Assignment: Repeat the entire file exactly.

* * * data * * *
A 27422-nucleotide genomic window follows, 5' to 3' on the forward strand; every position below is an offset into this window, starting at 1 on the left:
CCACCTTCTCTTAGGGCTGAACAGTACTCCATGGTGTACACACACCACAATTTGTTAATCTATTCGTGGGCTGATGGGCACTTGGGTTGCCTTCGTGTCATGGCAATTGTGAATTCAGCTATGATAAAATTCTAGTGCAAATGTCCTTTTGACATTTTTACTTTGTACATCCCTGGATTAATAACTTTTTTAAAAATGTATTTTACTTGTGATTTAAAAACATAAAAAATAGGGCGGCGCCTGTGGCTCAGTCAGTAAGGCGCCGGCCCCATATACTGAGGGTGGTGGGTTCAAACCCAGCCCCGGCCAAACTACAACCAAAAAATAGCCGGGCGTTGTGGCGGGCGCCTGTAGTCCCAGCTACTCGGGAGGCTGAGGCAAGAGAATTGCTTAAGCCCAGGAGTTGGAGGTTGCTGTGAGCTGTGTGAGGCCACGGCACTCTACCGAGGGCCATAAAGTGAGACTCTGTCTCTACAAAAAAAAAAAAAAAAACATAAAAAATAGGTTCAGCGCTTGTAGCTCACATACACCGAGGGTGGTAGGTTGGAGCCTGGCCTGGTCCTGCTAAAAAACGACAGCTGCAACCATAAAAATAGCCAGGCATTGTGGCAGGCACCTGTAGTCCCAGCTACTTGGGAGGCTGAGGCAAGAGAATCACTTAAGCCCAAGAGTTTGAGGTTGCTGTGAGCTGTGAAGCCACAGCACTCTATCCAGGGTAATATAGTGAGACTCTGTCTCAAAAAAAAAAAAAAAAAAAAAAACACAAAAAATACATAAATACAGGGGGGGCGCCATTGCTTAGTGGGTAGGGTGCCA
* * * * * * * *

A 27422-nucleotide genomic window follows, 5' to 3' on the forward strand; every position below is an offset into this window, starting at 1 on the left:
CCACCTTCTCTTAGGGCTGAACAGTACTCCATGGTGTACACACACCACAATTTGTTAATCTATTCGTGGGCTGATGGGCACTTGGGTTGCCTTCGTGTCATGGCAATTGTGAATTCAGCTATGATAAAATTCTAGTGCAAATGTCCTTTTGACATTTTTACTTTGTACATCCCTGGATTAATAACTTTTTTAAAAATGTATTTTACTTGTGATTTAAAAACATAAAAAATAGGGCGGCGCCTGTGGCTCAGTCAGTAAGGCGCCGGCCCCATATACTGAGGGTGGTGGGTTCAAACCCAGCCCCGGCCAAACTACAACCAAAAAATAGCCGGGCGTTGTGGCGGGCGCCTGTAGTCCCAGCTACTCGGGAGGCTGAGGCAAGAGAATTGCTTAAGCCCAGGAGTTGGAGGTTGCTGTGAGCTGTGTGAGGCCACGGCACTCTACCGAGGGCCATAAAGTGAGACTCTGTCTCTACAAAAAAAAAAAAAAAAACATAAAAAATAGGTTCAGCGCTTGTAGCTCACATACACCGAGGGTGGTAGGTTGGAGCCTGGCCTGGTCCTGCTAAAAAACGACAGCTGCAACCATAAAAATAGCCAGGCATTGTGGCAGGCACCTGTAGTCCCAGCTACTTGGGAGGCTGAGGCAAGAGAATCACTTAAGCCCAAGAGTTTGAGGTTGCTGTGAGCTGTGAAGCCACAGCACTCTATCCAGGGTAATATAGTGAGACTCTGTCTCAAAAAAAAAAAAAAAAAAAAAAACACAAAAAATACATAAATACAGGGGGGGCGCCATTGCTTAGTGGGTAGGGTGCCA